More than 1,200 people traumatised by the Grenfell Tower fire received mental health treatment in the year after the blaze, figures show.
Some 1,108 people entered therapy for trauma-related conditions or complex grief between June 14 2017 and July 2018, Central and North West London (CNWL) NHS Trust said.
Another 126 patients with long-term mental health problems had their conditions worsened by the west London blaze, which claimed the lives of 72 people.
The “vast majority” of patients are still receiving help as trauma therapy is a “lengthy process”, said John Green, who heads the Grenfell mental health response.
The unprecedented need after the disaster transformed the trust into “the largest trauma service in the UK”, while its screening and treatment programme is the largest of its kind in Europe, he added.
A further 200 people with complex psychological and social issues who are not yet ready to start therapy are receiving support from an outreach team.
These people are receiving “stabilisation” to prepare them for treatment.
It is the first time statistics for the 12 months after the fire have been made available, laying bare the fire’s far-reaching psychological repercussions.
Chief psychologist Dr Green, clinical director at the Grenfell Tower NHS mental health response, said: “The North Kensington community has been badly hit and we have put a lot of effort into trying to help the community to cope with what has happened and to support recovery.
“In a sense Grenfell is not over. There is, for instance, a very distressing public inquiry under way which keeps the issue in the forefront of everyone’s thoughts.
“And of course the tower is still there. Although it is shrouded, it is a constant reminder to local people of what happened, every time they pull back their curtains in the morning.”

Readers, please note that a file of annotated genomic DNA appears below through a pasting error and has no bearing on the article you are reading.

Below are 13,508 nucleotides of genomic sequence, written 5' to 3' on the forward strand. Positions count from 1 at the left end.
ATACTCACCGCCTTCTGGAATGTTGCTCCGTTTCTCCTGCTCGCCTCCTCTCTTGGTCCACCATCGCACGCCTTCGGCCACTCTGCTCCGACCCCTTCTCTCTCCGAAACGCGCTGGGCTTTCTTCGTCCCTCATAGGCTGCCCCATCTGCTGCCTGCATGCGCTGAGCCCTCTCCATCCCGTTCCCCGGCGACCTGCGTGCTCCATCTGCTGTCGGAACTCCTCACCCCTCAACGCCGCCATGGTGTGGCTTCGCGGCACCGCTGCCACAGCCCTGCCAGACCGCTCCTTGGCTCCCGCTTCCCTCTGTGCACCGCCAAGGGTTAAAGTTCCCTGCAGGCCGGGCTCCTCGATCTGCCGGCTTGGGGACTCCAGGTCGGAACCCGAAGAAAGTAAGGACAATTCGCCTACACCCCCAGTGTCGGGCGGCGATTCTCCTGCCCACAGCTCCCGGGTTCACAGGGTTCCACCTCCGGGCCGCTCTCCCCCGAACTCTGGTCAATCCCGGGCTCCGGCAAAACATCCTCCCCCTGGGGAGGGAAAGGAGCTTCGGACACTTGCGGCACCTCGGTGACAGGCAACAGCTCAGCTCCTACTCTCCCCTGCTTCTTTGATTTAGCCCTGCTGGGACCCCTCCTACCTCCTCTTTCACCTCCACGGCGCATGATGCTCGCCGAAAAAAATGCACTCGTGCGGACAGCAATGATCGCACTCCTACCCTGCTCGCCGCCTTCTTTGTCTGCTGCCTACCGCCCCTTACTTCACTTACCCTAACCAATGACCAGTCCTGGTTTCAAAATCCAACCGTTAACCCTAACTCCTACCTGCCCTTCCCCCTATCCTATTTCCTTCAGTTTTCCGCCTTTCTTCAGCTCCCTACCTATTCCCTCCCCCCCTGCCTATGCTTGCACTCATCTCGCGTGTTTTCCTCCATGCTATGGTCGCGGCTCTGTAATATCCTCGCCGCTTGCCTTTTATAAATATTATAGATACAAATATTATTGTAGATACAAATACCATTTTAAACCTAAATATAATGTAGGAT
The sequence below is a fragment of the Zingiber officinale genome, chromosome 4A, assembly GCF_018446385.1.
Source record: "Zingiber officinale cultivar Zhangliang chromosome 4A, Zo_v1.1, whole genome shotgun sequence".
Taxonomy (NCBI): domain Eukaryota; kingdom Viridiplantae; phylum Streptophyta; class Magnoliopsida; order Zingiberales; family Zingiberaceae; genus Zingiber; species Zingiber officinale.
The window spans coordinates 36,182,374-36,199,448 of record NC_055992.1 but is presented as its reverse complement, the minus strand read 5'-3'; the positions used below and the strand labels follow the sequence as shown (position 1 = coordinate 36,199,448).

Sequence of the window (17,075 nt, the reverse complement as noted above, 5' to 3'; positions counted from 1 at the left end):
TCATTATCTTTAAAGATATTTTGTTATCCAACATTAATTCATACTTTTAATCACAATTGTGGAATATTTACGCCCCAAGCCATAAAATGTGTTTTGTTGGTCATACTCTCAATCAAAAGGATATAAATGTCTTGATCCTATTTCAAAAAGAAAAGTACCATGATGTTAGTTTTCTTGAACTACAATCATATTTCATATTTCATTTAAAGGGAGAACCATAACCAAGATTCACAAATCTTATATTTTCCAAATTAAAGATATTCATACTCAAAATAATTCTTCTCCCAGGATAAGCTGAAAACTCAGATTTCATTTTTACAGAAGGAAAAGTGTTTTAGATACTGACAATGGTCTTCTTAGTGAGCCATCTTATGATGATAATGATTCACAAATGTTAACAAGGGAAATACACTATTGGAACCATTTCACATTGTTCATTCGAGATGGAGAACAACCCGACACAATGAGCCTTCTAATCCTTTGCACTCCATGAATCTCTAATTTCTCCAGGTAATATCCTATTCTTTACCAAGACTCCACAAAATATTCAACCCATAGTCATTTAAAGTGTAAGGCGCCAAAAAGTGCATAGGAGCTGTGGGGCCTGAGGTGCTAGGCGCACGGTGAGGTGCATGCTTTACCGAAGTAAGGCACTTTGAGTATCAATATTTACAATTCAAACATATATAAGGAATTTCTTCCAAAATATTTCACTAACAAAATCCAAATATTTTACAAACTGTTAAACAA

In the year after the fire, 2,674 adults and 463 children were screened for symptoms of trauma, including post-traumatic stress disorder.
Around 500 people are being screened each month. Numbers being screened and treated have increased as people are “now ready in a way they were not before”, Dr Green said.
Screening will continue, with new methods such as virtual reality yielding unexpected results.
Teams have been standing on the streets in North Kensington offering passers-by the chance to try adrenaline-fuelled experiences on the headsets, before asking about their mental health.
Grenfell health and wellbeing service manager Ross O’Brien, who has been pioneering the use of the technology, said it had allowed teams to screen “far more people than we would via the traditional methods”.
It comes ahead of the formal opening of the St Charles Health and Wellbeing Centre, where those affected by Grenfell will be treated in new therapy suites.
Former England footballer Les Ferdinand, who was due to cut the ribbon but can no longer attend, said he hoped people would not be afraid people to seek help if they felt overwhelmed by their emotions.
The QPR director of football grew up on the Lancaster West estate where Grenfell Tower is located and has been working with the Grenfell service to produce a virtual reality mindfulness video.